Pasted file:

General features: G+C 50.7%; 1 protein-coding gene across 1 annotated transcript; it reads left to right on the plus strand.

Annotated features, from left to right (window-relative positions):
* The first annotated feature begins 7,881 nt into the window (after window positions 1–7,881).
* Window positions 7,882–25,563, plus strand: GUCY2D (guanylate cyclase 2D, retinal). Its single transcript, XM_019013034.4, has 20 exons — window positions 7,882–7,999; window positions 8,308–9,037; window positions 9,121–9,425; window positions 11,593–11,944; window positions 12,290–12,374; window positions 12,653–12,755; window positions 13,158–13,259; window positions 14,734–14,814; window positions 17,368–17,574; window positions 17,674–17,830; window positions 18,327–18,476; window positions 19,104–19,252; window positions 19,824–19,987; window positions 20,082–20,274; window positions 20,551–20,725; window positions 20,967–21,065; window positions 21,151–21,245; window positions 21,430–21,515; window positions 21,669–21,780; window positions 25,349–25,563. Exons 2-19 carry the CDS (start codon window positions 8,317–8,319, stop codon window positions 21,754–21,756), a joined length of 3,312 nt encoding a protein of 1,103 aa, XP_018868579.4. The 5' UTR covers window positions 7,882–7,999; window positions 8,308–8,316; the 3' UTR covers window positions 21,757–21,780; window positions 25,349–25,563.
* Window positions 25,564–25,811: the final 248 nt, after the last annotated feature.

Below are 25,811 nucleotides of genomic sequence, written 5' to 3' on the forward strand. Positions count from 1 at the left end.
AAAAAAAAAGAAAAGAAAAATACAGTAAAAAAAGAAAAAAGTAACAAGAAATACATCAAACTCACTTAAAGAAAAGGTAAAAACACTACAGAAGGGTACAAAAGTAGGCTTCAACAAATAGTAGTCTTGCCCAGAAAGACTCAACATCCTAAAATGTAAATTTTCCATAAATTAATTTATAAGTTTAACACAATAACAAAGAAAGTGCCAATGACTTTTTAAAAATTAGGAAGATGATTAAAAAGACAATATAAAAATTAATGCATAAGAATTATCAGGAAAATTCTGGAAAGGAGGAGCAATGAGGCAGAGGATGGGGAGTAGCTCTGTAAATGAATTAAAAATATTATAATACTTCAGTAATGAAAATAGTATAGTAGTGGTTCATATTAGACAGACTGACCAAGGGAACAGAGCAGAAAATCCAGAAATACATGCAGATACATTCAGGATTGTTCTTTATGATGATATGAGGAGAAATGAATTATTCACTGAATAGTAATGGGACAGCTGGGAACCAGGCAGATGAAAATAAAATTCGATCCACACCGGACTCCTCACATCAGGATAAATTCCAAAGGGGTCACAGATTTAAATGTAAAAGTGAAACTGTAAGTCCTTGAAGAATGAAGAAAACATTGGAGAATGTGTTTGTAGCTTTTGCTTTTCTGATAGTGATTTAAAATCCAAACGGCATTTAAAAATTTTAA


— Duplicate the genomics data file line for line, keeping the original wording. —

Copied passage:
General features: G+C 50.7%; 1 protein-coding gene across 1 annotated transcript; it reads left to right on the plus strand.

Annotated features, from left to right (window-relative positions):
* The first annotated feature begins 7,881 nt into the window (after window positions 1–7,881).
* Window positions 7,882–25,563, plus strand: GUCY2D (guanylate cyclase 2D, retinal). Its single transcript, XM_019013034.4, has 20 exons — window positions 7,882–7,999; window positions 8,308–9,037; window positions 9,121–9,425; window positions 11,593–11,944; window positions 12,290–12,374; window positions 12,653–12,755; window positions 13,158–13,259; window positions 14,734–14,814; window positions 17,368–17,574; window positions 17,674–17,830; window positions 18,327–18,476; window positions 19,104–19,252; window positions 19,824–19,987; window positions 20,082–20,274; window positions 20,551–20,725; window positions 20,967–21,065; window positions 21,151–21,245; window positions 21,430–21,515; window positions 21,669–21,780; window positions 25,349–25,563. Exons 2-19 carry the CDS (start codon window positions 8,317–8,319, stop codon window positions 21,754–21,756), a joined length of 3,312 nt encoding a protein of 1,103 aa, XP_018868579.4. The 5' UTR covers window positions 7,882–7,999; window positions 8,308–8,316; the 3' UTR covers window positions 21,757–21,780; window positions 25,349–25,563.
* Window positions 25,564–25,811: the final 248 nt, after the last annotated feature.

Below are 25,811 nucleotides of genomic sequence, written 5' to 3' on the forward strand. Positions count from 1 at the left end.
AAAAAAAAAGAAAAGAAAAATACAGTAAAAAAAGAAAAAAGTAACAAGAAATACATCAAACTCACTTAAAGAAAAGGTAAAAACACTACAGAAGGGTACAAAAGTAGGCTTCAACAAATAGTAGTCTTGCCCAGAAAGACTCAACATCCTAAAATGTAAATTTTCCATAAATTAATTTATAAGTTTAACACAATAACAAAGAAAGTGCCAATGACTTTTTAAAAATTAGGAAGATGATTAAAAAGACAATATAAAAATTAATGCATAAGAATTATCAGGAAAATTCTGGAAAGGAGGAGCAATGAGGCAGAGGATGGGGAGTAGCTCTGTAAATGAATTAAAAATATTATAATACTTCAGTAATGAAAATAGTATAGTAGTGGTTCATATTAGACAGACTGACCAAGGGAACAGAGCAGAAAATCCAGAAATACATGCAGATACATTCAGGATTGTTCTTTATGATGATATGAGGAGAAATGAATTATTCACTGAATAGTAATGGGACAGCTGGGAACCAGGCAGATGAAAATAAAATTCGATCCACACCGGACTCCTCACATCAGGATAAATTCCAAAGGGGTCACAGATTTAAATGTAAAAGTGAAACTGTAAGTCCTTGAAGAATGAAGAAAACATTGGAGAATGTGTTTGTAGCTTTTGCTTTTCTGATAGTGATTTAAAATCCAAACGGCATTTAAAAATTTTAA